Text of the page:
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Avionics safety systems leader Garmin had to define the hoops to jump through in the flight testing of Emergency Autoland, to ensure the technology provides the enhancement in safety as advertised for high-performance, single-pilot aircraft.
Emergency Autoland (otherwise known as Autoland) is a layer of Autonomí, Garmin’s menu of solutions that automate protection for pilots and passengers. It’s so far certified and flying on aircraft types from three airframe manufacturers, offered with the G3000 integrated touch-controlled flight deck.
Ultimately, Autoland avionics can take complete control of, and land, the aircraft in an emergency where the pilot is unable to fly — and even where passengers may also be incapacitated. You’ve heard stories of passengers or non-pilot crew who successfully landed an aircraft after the pilot became ill or died. That could conceivably happen, but more likely will have a catastrophic ending.
Garmin Autoland triggers automatically when it runs through a set of checks and decision gates to determine the pilot is unable to fly. Or, as a lesser priority fallback, any alert passenger can also engage the system with the push of a button in the cockpit. Once activated, the system calculates a flight plan to the most suitable airport, broadcasts intent to air traffic control (ATC), initiates an approach to the runway, and automatically lands the aircraft. It even applies brakes, and stops and shuts the engine down — all without human intervention.
We’ll take a look here at the challenges and highlights of the certification flight testing of Autoland. But before diving into those questions, we first had to ask a fundamental question of the Garmin company: “Why did you decide to do this?” Pilot incapacitation, in a single-pilot situation or not, is a rare event. From a pure dollars-and-cents viewpoint, how could this have made the cut to new product development?
Conor McDougall, aviation media relations specialist for Garmin International, set us straight on that score: “The mission of Autoland truly became a calling for us. There are so many cases where accidents happen and the aircraft was still operational, but maybe the pilot is incapacitated for one reason or another and is not in a position to fly the aircraft. It is such an awful and helpless feeling when you hear of these [situations].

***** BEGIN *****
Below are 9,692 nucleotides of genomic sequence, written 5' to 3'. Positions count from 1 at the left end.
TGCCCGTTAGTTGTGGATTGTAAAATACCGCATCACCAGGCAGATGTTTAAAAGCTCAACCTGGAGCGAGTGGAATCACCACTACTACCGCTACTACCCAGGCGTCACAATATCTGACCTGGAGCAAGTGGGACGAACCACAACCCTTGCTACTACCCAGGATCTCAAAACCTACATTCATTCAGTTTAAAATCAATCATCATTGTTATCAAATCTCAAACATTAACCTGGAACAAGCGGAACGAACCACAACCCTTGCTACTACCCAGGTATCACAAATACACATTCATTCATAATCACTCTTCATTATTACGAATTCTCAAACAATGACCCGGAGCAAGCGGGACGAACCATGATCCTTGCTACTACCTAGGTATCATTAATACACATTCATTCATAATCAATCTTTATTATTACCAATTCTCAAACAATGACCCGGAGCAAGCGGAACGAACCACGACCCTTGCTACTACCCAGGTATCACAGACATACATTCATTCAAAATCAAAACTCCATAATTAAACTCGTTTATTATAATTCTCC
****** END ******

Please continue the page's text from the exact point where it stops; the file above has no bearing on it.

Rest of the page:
“The entire Garmin team recognized we could make a difference here, and Phil Straub [executive vice president and managing director of aviation] personally viewed it as our responsibility,” McDougall continued. “The collective hard work and dedication paid off, but would not have been possible without each and every member of the team holding the same vision to make aviation safer.”
Skies had the privilege of speaking with Tom Carr, Garmin’s director of flight operations and chief test pilot, to learn about what went into the flight testing of Autoland. Carr was recently honored with the Society of Experimental Test Pilots’ Kincheloe Award, in recognition of his achievements as an experimental test pilot during the Autoland test program. He flew development flights on the Columbia 400, Cirrus Vision Jet, and Piper M600 as part of the Federal Aviation Administration (FAA) certification in 2020. His experience includes 192 different part 23 and part 25 aircraft types with more than 12,000 hours as pilot-in-command (PIC), and over 5,000 hours in the conduct of experimental flight tests. At Garmin, Carr oversees flight operations in Olathe, Kansas, and Salem, Oregon, and has flown multiple avionics development and certification programs.
Garmin has, of course, been doing development flight testing of avionics for some time. Skies wanted to know if the scope of the Autoland testing was different in terms of sheer effort from what has been done in the past. What were the major milestones and surprises?
“It was different for Garmin because of the sheer number of systems that had to be concurrently developed,” said Carr. “For example, mechanical systems; most aircraft, as far as what we interface to, are similar. They all have gear and flaps. But many of the airplanes that Autoland is targeting do not have antiskid, nor did our testbeds. Garmin had to engineer an automatic braking system (for non-power-brake aircraft) and create an antiskid solution — portable (up to a point) between new types.